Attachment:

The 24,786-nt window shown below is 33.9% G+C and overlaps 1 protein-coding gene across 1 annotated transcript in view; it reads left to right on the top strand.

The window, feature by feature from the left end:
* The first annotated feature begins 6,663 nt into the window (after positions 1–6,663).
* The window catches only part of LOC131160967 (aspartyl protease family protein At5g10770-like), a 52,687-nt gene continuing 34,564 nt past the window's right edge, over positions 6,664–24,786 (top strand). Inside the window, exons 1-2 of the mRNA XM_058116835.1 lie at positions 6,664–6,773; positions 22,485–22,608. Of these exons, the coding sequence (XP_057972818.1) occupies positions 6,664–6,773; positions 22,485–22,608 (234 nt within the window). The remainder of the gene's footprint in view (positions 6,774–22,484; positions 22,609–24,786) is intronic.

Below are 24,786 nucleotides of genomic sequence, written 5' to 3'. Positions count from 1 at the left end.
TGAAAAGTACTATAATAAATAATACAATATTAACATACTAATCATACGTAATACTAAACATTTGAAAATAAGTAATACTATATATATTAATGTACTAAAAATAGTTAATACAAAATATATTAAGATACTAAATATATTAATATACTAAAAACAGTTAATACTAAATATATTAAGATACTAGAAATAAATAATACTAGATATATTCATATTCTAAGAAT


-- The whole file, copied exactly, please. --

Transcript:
The 24,786-nt window shown below is 33.9% G+C and overlaps 1 protein-coding gene across 1 annotated transcript in view; it reads left to right on the top strand.

The window, feature by feature from the left end:
* The first annotated feature begins 6,663 nt into the window (after positions 1–6,663).
* The window catches only part of LOC131160967 (aspartyl protease family protein At5g10770-like), a 52,687-nt gene continuing 34,564 nt past the window's right edge, over positions 6,664–24,786 (top strand). Inside the window, exons 1-2 of the mRNA XM_058116835.1 lie at positions 6,664–6,773; positions 22,485–22,608. Of these exons, the coding sequence (XP_057972818.1) occupies positions 6,664–6,773; positions 22,485–22,608 (234 nt within the window). The remainder of the gene's footprint in view (positions 6,774–22,484; positions 22,609–24,786) is intronic.

Below are 24,786 nucleotides of genomic sequence, written 5' to 3'. Positions count from 1 at the left end.
TGAAAAGTACTATAATAAATAATACAATATTAACATACTAATCATACGTAATACTAAACATTTGAAAATAAGTAATACTATATATATTAATGTACTAAAAATAGTTAATACAAAATATATTAAGATACTAAATATATTAATATACTAAAAACAGTTAATACTAAATATATTAAGATACTAGAAATAAATAATACTAGATATATTCATATTCTAAGAAT